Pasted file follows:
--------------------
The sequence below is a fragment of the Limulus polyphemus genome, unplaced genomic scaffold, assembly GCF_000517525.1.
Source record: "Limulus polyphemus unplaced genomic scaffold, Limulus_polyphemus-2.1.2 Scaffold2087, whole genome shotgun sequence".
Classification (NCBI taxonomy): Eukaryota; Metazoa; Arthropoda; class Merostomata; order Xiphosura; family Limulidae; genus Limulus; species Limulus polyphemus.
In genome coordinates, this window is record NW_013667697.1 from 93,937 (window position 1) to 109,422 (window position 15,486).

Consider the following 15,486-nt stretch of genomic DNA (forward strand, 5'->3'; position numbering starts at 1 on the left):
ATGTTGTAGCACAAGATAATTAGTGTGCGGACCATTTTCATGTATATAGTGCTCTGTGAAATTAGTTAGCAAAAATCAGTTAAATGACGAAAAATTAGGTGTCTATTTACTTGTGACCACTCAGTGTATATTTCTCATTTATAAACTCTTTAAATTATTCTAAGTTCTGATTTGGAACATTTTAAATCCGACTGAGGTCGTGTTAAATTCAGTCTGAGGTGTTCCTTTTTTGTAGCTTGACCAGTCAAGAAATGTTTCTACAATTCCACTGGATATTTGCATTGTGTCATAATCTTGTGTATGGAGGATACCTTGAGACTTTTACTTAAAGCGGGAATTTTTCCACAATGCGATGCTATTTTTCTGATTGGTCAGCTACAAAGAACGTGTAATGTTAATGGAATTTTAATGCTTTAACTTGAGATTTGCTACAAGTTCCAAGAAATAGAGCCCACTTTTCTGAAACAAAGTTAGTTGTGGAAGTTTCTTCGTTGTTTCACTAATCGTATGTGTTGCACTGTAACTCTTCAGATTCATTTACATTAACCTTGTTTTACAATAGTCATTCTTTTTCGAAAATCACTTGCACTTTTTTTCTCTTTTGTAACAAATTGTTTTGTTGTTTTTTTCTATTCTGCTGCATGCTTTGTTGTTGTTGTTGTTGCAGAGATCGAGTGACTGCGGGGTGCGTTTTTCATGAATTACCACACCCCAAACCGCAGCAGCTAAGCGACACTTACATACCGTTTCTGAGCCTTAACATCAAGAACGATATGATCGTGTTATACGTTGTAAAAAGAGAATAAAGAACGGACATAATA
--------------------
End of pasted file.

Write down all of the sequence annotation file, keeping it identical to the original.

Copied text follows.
The sequence below is a fragment of the Limulus polyphemus genome, unplaced genomic scaffold, assembly GCF_000517525.1.
Source record: "Limulus polyphemus unplaced genomic scaffold, Limulus_polyphemus-2.1.2 Scaffold2087, whole genome shotgun sequence".
Classification (NCBI taxonomy): Eukaryota; Metazoa; Arthropoda; class Merostomata; order Xiphosura; family Limulidae; genus Limulus; species Limulus polyphemus.
In genome coordinates, this window is record NW_013667697.1 from 93,937 (window position 1) to 109,422 (window position 15,486).

Consider the following 15,486-nt stretch of genomic DNA (forward strand, 5'->3'; position numbering starts at 1 on the left):
ATGTTGTAGCACAAGATAATTAGTGTGCGGACCATTTTCATGTATATAGTGCTCTGTGAAATTAGTTAGCAAAAATCAGTTAAATGACGAAAAATTAGGTGTCTATTTACTTGTGACCACTCAGTGTATATTTCTCATTTATAAACTCTTTAAATTATTCTAAGTTCTGATTTGGAACATTTTAAATCCGACTGAGGTCGTGTTAAATTCAGTCTGAGGTGTTCCTTTTTTGTAGCTTGACCAGTCAAGAAATGTTTCTACAATTCCACTGGATATTTGCATTGTGTCATAATCTTGTGTATGGAGGATACCTTGAGACTTTTACTTAAAGCGGGAATTTTTCCACAATGCGATGCTATTTTTCTGATTGGTCAGCTACAAAGAACGTGTAATGTTAATGGAATTTTAATGCTTTAACTTGAGATTTGCTACAAGTTCCAAGAAATAGAGCCCACTTTTCTGAAACAAAGTTAGTTGTGGAAGTTTCTTCGTTGTTTCACTAATCGTATGTGTTGCACTGTAACTCTTCAGATTCATTTACATTAACCTTGTTTTACAATAGTCATTCTTTTTCGAAAATCACTTGCACTTTTTTTCTCTTTTGTAACAAATTGTTTTGTTGTTTTTTTCTATTCTGCTGCATGCTTTGTTGTTGTTGTTGTTGCAGAGATCGAGTGACTGCGGGGTGCGTTTTTCATGAATTACCACACCCCAAACCGCAGCAGCTAAGCGACACTTACATACCGTTTCTGAGCCTTAACATCAAGAACGATATGATCGTGTTATACGTTGTAAAAAGAGAATAAAGAACGGACATAATA